PGA Tour Confidential: Tiger's missed putt, Bubba's potential, Dyson's penalty and America's best golf city

Tiger Woods
Associated Press
Tiger Woods was 48-5 worldwide after leading outright going into the final round, but his putting failed him on Sunday.

Every Sunday night, Golf.com conducts an e-mail roundtable with writers from Sports Illustrated and Golf Magazine. Check in every week for the unfiltered opinions of our writers and editors and join the conversation in the comments section below.

1. Tiger Woods started the day at the Northwestern Mutual World Challenge with a two-stroke lead, but he couldn't hold off Zach Johnson, who won in extra holes when Tiger missed a putt that couldn't have been much longer than 36 inches. What do you take away from that dramatic finish?

Gary Van Sickle, senior writer, Sports Illustrated (@GaryVanSickle): Tiger is very mortal with the putter. He'll still have days where he's unbelievable, but he's not going to putt tremendously every time out, like he did for about a decade.

Alan Shipnuck, senior writer, Sports Illustrated (@AlanShipnuck): It's the latest evidence that Zach is one of the great competitors in sports, let alone golf. But the real takeaway is Tiger's putting letting him down again. He's been on a slippery slope ever since late 2009, when he couldn't answer Y.E. Yang and then blew a key putt on the 72nd hole to hand the Barclays to Heath Slocum. At the 2011 Masters, he missed a couple shorties on the back nine on Sunday, which were grim milestones in his decline as a pressure-proof putter. Now he's blown this one, at a tourney he cares deeply about. In this final act of his career, Tiger is going to go only as far as his putter takes him. This leaves a wound.

Mark Godich, senior editor, Sports Illustrated (@MarkGodich): Who expected Tiger to miss that short putt in the playoff? Those used to be automatic. It's a sign of the times -- and not a good one for a guy looking to end that major drought.

Michael Bamberger, senior writer, Sports Illustrated: That Tiger's mortal. Makes him so much more interesting.

Jeff Ritter, senior editor, Sports Illustrated Golf Group (@Jeff_Ritter): My Tiger outlook doesn't change at all: he's currently the best player in the world. But (and you knew there was going to be a “but”) the post injury/hydrant Tiger experiences occasional putting woes, especially on weekends at majors. He must somehow fix that if he's ever going to bag No. 15, let alone 18 or 19.

Joe Passov, senior editor, courses and travel, Golf Magazine (@joepassov): A great performance from Tiger, when we hadn't seen much of him lately, marred by a bad finish. It isn't like he shot 77 and really gagged one. He just couldn't seal the deal. At the very least, he proved why he was No. 1 on Tour (and in some minds, overall) in 2013.

Eamon Lynch, managing editor, Golf.com (@eamonlynch): That Woods is far from being the player he once was. It wasn't just that he coughed up a three-shot lead to a journeyman -- and let’s be honest, as solid a competitor as he is, Johnson is a Tour journeyman -- but how he managed to lose. Two poor approach shots on the 18th hole (in regulation and the playoff), then missing that short putt. Three years ago Graeme McDowell beat Tiger in a playoff here, but he did so with quality play. Tiger threw this one away, and he knows it.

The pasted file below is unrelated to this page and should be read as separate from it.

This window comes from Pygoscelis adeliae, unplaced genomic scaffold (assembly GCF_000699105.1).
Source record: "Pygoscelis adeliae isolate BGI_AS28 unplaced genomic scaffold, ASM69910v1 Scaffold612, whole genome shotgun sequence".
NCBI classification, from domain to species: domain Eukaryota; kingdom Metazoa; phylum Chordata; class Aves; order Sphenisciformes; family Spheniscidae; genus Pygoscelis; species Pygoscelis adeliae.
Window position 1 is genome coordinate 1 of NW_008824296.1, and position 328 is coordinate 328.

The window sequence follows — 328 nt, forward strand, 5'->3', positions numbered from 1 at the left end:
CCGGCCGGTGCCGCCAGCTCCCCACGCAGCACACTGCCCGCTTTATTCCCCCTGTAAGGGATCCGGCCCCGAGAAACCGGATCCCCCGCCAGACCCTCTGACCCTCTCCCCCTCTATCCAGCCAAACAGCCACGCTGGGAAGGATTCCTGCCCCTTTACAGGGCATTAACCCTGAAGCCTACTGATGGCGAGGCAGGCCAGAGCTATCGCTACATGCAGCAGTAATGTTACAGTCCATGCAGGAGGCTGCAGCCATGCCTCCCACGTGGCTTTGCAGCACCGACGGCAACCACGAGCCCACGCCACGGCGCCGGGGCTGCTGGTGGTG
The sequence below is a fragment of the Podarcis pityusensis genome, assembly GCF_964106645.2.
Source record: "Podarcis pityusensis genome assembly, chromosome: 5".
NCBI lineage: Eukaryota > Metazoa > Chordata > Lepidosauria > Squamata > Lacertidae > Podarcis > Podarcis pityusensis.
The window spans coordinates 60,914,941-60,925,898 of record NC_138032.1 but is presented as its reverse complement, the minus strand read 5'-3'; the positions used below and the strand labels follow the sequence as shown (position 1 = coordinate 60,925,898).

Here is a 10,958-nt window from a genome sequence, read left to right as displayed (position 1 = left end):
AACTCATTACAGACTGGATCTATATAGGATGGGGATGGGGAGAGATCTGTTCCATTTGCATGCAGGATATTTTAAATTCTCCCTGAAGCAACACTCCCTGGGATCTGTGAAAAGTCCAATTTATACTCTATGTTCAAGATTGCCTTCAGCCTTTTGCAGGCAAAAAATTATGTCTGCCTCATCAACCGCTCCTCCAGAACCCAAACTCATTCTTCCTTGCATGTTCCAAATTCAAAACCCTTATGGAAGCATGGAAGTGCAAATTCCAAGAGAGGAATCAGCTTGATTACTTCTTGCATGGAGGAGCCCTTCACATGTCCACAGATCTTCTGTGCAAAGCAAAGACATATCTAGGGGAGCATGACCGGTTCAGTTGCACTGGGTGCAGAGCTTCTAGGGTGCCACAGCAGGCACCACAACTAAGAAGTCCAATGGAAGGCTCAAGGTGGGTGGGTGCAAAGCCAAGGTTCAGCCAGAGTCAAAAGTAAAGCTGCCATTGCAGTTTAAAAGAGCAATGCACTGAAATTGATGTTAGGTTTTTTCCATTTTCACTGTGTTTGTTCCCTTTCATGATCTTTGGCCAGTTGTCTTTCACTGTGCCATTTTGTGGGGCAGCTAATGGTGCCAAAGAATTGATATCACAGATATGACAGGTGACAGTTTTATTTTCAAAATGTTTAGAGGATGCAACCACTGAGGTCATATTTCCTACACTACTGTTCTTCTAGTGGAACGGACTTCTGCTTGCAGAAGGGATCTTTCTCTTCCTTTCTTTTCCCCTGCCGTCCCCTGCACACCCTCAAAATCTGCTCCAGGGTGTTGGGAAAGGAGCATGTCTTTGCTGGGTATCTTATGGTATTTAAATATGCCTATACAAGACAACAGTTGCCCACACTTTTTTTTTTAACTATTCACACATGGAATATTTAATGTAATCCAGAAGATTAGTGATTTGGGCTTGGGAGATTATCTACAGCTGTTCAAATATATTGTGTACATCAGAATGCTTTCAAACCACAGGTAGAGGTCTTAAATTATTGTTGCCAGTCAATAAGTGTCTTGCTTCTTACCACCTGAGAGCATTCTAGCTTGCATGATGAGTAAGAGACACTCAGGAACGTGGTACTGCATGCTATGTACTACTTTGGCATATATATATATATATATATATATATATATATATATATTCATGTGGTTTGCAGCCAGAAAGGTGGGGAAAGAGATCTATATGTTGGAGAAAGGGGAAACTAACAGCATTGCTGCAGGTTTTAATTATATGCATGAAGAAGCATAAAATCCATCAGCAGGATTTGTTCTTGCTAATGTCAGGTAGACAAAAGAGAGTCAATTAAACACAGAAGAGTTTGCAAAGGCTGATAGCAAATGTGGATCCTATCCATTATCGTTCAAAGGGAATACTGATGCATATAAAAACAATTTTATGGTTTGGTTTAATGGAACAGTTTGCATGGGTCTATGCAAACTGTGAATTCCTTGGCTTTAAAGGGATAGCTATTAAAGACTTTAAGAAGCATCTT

Josh Sens, contributing writer, Golf Magazine (@JoshSens): Same thing Harrison Ford's character learns at the end of Blade Runner: the robot is more human than we knew.

2. Zach Johnson forced the playoff by holing out with a wedge from the drop area on 18 (after hitting his approach into the water). Where does Johnson rank on a list of the best American players?

SHIPNUCK: I'd put him third right now, behind Tiger and Phil. But if I needed one guy to make a par to save my life -- on any hole on any course -- I might take Zach.

SENS: Well below the current giants (Woods and Mickelson), but in the mix with the next echelon (D. Johnson, Kuchar, Stricker, Snedeker). And I'd take him over any of them to win a crucial point in the Ryder Cup.

LYNCH: He's the Justin Leonard of his era: solid, unspectacular, grabbed his major early and good for a win a year, but shy of the elite level.

RITTER: I'd probably slot him in at No. 5, behind Tiger, Phil, Kuchar and Snedeker. And on Ryder Cup Sunday, Zach is No. 1.

PASSOV: This dude is way, way underrated. He's got big-time attitude, wins his share and contends often and has been a reliable performer for many years. If there's an asterisk, it's that he seems to play his best in second-tier events, like the Texas Open and the John Deere, and while he is a consistent top-tenner at majors and near-majors, he's seldom in that final group with a chance to win at the 72nd. Fix the latter, and win a WGC-type event, where the cameras are on and all the top players are there, and Zach will crack the elite list. 

GODICH: Zach is solidly in the top 10. And with his wedge play and short game, he won't be leaving anytime soon.

VAN SICKLE: Zach remains one of the most underrated players in the game, probably because he's not a big hitter and not a tremendous interview. One thing that hasn't changed is that there's always room on the Tour for a player who's magical with the wedge and the putter, and Zach is. The guy has 10 official wins, including a Masters. That's pretty impressive. Matt Kuchar and Hunter Mahan will have to go on a hot streak to catch him in the wins department.

BAMBERGER: He's somewhere on the list, and he couldn't be nicer, but I can't see him right now, through the fog of his charisma.

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